Teen Drivers: How to Get a Learner's Permit
Getting the learner’s permit is one of the first steps a teenager takes into adulthood. For parents, on the other hand, it can be an unnerving time to see their child behind the wheel for the first time, but it shouldn't have to be if the right steps are taken. In this article, we’ll share how to get the learner’s permit and ensure your child is off to a great start on the road!
What is a Learner's Permit?
While it can go by various names such as driver’s permit, learner’s permit, or even learner’s license, all these terms refer to a document that gives permission to people under the age of 18 to practice and learn the act of driving under the supervision of a licensed driver.
In order to obtain this permit, the teenager will first be required to take and pass a written knowledge test first. It’s common and recommended to take a driving course first or, at least, study the handbook provided by the DMV and take practice tests before going for the actual written knowledge exam. Normally, students must obtain a score of 70% or higher in order to pass the learner’s permit test, but it varies from state to state. If the teen driver passes the exam, then a permit will be issued by the DMV and they will be allowed to drive under the supervision of an experienced driver.
No further steps are to be taken at this stage and, in many instances, 6 months of practice are required for the teenager before actually taking their driver’s license test.
Different Requirements For Each State
To prepare teen drivers for the challenges that come with driving a vehicle, each state has different regulations and requirements they must complete:
In California, you’re allowed to obtain your learner’s permit at the age of 15 and six months but, in order to do so, you must first complete 30 hours of training by taking a California drivers test online. It’s also mandatory to have at least 6 hours of practice behind-the-wheel to obtain a certificate that will then allow you to take the permit test.
If you live in the state of Florida, you can get your permit at the age of 15, but in order to get it, you must first pass a driving course. Just like in California, once you receive your certificate of completion you’ll be able to take the test.
Lastly, Texas residents may get their permit at the age of 14, but they’ll need to complete both classroom and behind-the-wheel training in order to take the test.
Restrictions on Learner’s Permits
Having a learner’s permit will allow a teenager to drive, but because they’re still under 18 years of age, this permit comes with certain restrictions.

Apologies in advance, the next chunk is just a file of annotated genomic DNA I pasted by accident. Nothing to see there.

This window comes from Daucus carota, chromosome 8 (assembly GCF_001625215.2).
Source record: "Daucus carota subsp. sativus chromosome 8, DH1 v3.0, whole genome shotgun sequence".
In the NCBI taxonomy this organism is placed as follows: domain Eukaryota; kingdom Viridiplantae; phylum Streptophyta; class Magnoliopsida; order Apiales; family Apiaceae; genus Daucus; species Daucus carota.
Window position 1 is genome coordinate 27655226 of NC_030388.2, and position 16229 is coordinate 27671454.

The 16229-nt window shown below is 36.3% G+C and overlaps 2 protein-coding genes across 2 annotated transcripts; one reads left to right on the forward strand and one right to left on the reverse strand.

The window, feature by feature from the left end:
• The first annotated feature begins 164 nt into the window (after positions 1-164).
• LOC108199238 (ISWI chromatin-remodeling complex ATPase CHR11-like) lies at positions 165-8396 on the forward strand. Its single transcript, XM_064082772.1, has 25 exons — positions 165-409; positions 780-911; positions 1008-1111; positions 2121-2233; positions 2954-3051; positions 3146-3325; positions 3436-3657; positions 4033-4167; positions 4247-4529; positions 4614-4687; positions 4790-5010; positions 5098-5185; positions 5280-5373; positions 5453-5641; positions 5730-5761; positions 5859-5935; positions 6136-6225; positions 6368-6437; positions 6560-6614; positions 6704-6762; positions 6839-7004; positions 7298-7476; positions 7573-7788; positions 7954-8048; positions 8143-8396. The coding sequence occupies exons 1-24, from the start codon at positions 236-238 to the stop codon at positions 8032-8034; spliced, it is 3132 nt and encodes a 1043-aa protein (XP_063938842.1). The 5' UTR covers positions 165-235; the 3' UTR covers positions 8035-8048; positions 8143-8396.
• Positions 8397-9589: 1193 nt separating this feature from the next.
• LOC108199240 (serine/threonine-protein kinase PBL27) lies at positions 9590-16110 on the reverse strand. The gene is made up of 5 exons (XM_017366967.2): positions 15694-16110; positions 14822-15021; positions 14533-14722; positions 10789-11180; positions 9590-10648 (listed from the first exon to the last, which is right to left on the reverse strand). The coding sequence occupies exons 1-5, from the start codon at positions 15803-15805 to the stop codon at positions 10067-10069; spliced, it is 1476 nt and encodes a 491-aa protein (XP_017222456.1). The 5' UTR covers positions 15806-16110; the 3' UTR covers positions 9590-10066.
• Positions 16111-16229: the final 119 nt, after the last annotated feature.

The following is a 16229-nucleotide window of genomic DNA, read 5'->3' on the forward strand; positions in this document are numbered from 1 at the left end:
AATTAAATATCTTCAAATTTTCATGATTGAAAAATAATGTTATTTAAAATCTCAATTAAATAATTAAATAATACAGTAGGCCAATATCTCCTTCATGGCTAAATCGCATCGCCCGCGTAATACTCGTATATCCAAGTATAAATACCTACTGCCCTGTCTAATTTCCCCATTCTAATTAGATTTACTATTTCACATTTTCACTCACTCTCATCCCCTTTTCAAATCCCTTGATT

As stated before, teen drivers will need to have the supervision of a licensed driver at all times. All states have this requirement. Additionally, some states may require for the licensed adult to have a certain amount of experience behind the wheel.
With a learner’s permit, teenagers are allowed to drive on all public roads, but certain restrictions may apply. Some states require that between 9 pm and 5 am, the licensed parent or guardian must be in the front seat.
It goes without saying, and this applies to both permit and licensed drivers, that texting or talking on the cell phone while driving is not allowed. Wearing a seat belt is also mandatory for everyone.
Lastly, the teenage driver must always carry their license permit. Should they lose and drive without it, they could face having to pay a fine or penalty, and having their permit revoked.
Whether you’ve been behind the wheel for two weeks or 30 years, you must always be covered by valid auto insurance. A teen driver won’t probably need to get their own policy as they will most likely be covered by their licensed parent’s auto insurance, but it’s always safe to ask your company. Infinity offers reliable auto insurance to give you and your teenage driver peace of mind. Call 1-800-INFINITY today to get a quote that adjusts to your budgets and needs or visit our website for more information.
The materials available in the Knowledge Center are for informational purposes only and not for the purpose of providing legal advice. You should contact legal counsel to obtain advice with respect to any particular issue or problem. Use of this website or any of the links contained within the website do not create representations or warranties of any kind, express or implied, about the completeness, accuracy, reliability, suitability or availability with respect to the website or the information, products, services, or related graphics contained on the website for any purpose. Any reliance you place on such information is therefore strictly at your own risk.